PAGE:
Could inventing a better air conditioner help to save species from extinction?

It’s an idea so crazy it just might work — and it’s just one of many new and innovative conservation initiatives in development around the world to help stem the tide of biodiversity loss. Continue reading

Loving Food To Death

9781770414358_custom-bf6d1d71924fbd2a8904de5d2c8f72d9dd530137-s400-c85Thanks to Luisa Torres for this author interview and book review on a topic we started posting about in 2011, and we unfortunately have continuously found an abundance of stories about, but will continue sharing:

We humans love food to death — literally.

From mammoths to passenger pigeons, we have driven our favorite meals to extinction through overhunting and habitat destruction. And globally, our tendency to overharvest just a narrow range of crops has limited the variety of foods we eat.

“When it comes to fruits and vegetables, we have access to only a fraction of the diversity that existed a century ago,” says Lenore Newman in her forthcoming bookLost Feast: Culinary Extinction and the Future of Food (out Oct. 8).She is the Canada research chair in food security and environment at the University of the Fraser Valley, in British Columbia.

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An engraving dating from the 19th century depicts passenger pigeons, once one of the most common birds in North America but now extinct because of overhunting and deforestation.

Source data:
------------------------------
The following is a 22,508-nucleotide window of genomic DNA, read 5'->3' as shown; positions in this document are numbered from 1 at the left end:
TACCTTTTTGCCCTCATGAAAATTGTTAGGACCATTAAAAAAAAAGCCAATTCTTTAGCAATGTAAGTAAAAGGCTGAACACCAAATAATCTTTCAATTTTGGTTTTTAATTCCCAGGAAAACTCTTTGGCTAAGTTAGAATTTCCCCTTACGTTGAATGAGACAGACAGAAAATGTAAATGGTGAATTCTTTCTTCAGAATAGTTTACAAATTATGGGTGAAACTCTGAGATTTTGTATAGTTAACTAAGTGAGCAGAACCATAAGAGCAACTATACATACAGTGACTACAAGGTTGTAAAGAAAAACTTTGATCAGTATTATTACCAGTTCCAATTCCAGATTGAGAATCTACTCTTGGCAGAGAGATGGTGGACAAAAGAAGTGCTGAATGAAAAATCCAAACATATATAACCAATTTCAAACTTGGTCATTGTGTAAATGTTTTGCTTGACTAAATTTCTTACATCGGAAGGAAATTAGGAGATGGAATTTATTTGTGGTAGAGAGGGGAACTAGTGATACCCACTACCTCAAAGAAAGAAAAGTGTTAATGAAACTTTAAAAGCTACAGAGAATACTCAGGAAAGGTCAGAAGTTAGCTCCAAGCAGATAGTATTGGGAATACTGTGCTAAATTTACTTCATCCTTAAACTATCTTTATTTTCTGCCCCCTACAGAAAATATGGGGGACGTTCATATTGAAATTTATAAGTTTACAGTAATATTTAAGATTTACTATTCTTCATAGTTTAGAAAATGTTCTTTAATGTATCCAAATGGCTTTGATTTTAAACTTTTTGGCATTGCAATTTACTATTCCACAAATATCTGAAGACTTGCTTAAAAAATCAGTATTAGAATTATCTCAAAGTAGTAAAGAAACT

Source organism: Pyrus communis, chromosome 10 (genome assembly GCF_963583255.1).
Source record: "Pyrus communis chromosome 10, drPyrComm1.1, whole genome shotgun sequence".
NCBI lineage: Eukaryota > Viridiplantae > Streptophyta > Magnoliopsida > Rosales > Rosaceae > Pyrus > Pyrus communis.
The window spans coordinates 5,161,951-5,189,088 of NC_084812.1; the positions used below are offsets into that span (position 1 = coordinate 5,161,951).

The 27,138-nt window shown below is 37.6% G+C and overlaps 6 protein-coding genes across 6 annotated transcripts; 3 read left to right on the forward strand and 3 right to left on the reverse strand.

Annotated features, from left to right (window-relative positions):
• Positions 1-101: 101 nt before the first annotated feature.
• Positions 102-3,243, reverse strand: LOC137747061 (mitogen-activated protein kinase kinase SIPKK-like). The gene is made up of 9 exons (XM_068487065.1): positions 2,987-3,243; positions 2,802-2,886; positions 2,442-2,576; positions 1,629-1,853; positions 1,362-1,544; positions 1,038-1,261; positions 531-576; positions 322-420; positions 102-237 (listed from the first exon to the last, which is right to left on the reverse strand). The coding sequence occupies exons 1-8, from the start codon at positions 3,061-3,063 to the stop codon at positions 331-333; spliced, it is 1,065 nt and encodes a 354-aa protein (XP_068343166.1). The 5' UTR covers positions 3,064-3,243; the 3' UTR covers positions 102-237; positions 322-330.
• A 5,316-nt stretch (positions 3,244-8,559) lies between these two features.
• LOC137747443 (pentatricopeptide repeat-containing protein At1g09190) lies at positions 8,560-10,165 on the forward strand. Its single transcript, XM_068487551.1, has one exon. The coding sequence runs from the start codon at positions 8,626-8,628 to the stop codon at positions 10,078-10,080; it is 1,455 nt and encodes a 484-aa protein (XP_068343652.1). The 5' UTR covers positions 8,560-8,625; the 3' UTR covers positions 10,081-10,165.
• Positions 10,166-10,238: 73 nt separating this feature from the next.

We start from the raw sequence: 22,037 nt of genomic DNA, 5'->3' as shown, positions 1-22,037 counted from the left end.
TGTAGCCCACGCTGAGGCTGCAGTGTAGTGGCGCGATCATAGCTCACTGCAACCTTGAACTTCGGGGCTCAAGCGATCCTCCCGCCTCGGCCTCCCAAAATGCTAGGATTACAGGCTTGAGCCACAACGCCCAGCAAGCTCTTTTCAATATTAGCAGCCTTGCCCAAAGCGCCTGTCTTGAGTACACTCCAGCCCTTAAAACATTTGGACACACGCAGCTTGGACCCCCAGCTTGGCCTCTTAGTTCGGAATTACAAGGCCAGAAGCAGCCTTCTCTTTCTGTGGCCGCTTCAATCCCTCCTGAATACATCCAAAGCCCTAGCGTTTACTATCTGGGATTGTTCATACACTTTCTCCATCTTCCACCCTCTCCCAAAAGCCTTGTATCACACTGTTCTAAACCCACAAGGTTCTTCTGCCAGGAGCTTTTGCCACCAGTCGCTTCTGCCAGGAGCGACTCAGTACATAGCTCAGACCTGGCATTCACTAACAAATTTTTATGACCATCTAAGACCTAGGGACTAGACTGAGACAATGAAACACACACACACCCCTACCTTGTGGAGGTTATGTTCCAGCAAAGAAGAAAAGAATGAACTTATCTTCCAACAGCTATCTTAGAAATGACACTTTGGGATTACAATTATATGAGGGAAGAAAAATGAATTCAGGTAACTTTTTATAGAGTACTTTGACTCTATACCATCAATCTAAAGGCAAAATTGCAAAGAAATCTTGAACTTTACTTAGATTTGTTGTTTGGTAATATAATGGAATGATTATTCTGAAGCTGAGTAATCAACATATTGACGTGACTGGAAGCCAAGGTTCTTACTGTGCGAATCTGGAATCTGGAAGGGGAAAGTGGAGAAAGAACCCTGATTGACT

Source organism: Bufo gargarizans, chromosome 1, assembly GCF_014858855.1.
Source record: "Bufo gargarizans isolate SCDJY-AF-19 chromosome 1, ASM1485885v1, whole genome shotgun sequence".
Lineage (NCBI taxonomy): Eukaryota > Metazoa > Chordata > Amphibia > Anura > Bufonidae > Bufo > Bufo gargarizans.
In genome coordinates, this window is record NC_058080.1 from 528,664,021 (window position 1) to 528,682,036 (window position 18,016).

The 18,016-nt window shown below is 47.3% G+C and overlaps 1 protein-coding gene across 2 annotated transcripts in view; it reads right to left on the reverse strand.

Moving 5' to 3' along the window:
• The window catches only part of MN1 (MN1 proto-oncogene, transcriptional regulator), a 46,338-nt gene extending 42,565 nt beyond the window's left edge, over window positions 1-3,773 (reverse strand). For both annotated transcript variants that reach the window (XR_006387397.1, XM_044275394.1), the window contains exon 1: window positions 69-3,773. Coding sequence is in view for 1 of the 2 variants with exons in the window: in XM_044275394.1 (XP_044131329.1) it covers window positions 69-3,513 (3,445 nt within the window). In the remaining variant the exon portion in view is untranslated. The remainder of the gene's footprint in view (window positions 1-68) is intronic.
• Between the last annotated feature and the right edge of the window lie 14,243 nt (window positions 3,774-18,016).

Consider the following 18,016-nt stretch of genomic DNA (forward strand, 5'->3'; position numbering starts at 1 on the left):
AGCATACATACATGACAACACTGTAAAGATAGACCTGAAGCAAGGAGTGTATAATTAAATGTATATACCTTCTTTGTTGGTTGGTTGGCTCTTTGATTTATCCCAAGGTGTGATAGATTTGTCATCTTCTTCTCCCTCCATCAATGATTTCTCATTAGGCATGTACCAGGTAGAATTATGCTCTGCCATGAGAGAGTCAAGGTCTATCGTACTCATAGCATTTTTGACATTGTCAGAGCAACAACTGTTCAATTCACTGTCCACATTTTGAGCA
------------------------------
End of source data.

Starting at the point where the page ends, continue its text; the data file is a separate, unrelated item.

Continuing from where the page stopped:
Universal History Archive/Universal Images Group via Getty

In her book, Newman explores how human activity has limited our food options and still threatens what we are able to put on our plates. Continue reading

A Different Kind Of Getting Clear

A flock of red-winged blackbirds over Long Island, N.Y.CreditCreditVicki Jauron, Babylon and Beyond Photography/Moment, via Getty Images

Thanks to the authors of this op-ed for a bit of clear thinking:

The Crisis for Birds Is a Crisis for Us All

The mass disappearance of North American birds is a dire warning about the planet’s well-being.

By John W. Fitzpatrick and 

Dr. Fitzpatrick is the director of the Cornell Lab of Ornithology. Dr. Marra is the director of the Georgetown Environment Initiative.

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Steve Maslowski/Science Source, via Getty Images Plus

Nearly one-third of the wild birds in the United States and Canada have vanished since 1970, a staggering loss that suggests the very fabric of North America’s ecosystem is unraveling.

The disappearance of 2.9 billion birds over the past nearly 50 years was reported today in the journal Science, a result of a comprehensive study by a team of scientists from seven research institutions in the United States and Canada.

As ornithologists and the directors of two major research institutes that directed this study, even we were shocked by the results. We knew of well-documented losses among shorebirds and songbirds. But the magnitude of losses among 300 bird species was much larger than we had expected and alarmingly widespread across the continent. Continue reading